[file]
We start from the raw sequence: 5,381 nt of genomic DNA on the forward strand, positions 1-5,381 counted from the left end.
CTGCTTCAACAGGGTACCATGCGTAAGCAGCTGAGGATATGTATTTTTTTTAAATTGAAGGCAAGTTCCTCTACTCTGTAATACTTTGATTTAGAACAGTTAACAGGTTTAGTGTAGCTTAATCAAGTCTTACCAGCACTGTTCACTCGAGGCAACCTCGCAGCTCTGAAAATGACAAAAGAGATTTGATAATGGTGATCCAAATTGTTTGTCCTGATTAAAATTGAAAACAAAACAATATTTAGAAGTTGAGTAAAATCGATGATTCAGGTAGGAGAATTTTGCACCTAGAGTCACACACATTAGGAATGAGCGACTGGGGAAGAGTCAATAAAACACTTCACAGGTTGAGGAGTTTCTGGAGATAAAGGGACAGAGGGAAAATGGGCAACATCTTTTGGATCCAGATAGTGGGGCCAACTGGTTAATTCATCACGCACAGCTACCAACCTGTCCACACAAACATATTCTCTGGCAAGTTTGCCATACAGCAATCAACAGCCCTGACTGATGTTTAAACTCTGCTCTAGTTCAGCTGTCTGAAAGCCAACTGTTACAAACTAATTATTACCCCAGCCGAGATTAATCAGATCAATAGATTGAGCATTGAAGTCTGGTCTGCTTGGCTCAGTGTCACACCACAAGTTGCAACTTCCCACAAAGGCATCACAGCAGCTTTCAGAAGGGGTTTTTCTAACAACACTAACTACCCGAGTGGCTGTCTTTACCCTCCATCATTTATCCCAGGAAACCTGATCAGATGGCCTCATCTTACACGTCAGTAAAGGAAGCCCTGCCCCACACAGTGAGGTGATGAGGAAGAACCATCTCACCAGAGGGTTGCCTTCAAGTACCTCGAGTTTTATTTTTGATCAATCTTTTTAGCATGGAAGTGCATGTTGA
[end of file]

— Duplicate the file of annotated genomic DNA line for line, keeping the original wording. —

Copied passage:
We start from the raw sequence: 5,381 nt of genomic DNA on the forward strand, positions 1-5,381 counted from the left end.
CTGCTTCAACAGGGTACCATGCGTAAGCAGCTGAGGATATGTATTTTTTTTAAATTGAAGGCAAGTTCCTCTACTCTGTAATACTTTGATTTAGAACAGTTAACAGGTTTAGTGTAGCTTAATCAAGTCTTACCAGCACTGTTCACTCGAGGCAACCTCGCAGCTCTGAAAATGACAAAAGAGATTTGATAATGGTGATCCAAATTGTTTGTCCTGATTAAAATTGAAAACAAAACAATATTTAGAAGTTGAGTAAAATCGATGATTCAGGTAGGAGAATTTTGCACCTAGAGTCACACACATTAGGAATGAGCGACTGGGGAAGAGTCAATAAAACACTTCACAGGTTGAGGAGTTTCTGGAGATAAAGGGACAGAGGGAAAATGGGCAACATCTTTTGGATCCAGATAGTGGGGCCAACTGGTTAATTCATCACGCACAGCTACCAACCTGTCCACACAAACATATTCTCTGGCAAGTTTGCCATACAGCAATCAACAGCCCTGACTGATGTTTAAACTCTGCTCTAGTTCAGCTGTCTGAAAGCCAACTGTTACAAACTAATTATTACCCCAGCCGAGATTAATCAGATCAATAGATTGAGCATTGAAGTCTGGTCTGCTTGGCTCAGTGTCACACCACAAGTTGCAACTTCCCACAAAGGCATCACAGCAGCTTTCAGAAGGGGTTTTTCTAACAACACTAACTACCCGAGTGGCTGTCTTTACCCTCCATCATTTATCCCAGGAAACCTGATCAGATGGCCTCATCTTACACGTCAGTAAAGGAAGCCCTGCCCCACACAGTGAGGTGATGAGGAAGAACCATCTCACCAGAGGGTTGCCTTCAAGTACCTCGAGTTTTATTTTTGATCAATCTTTTTAGCATGGAAGTGCATGTTGA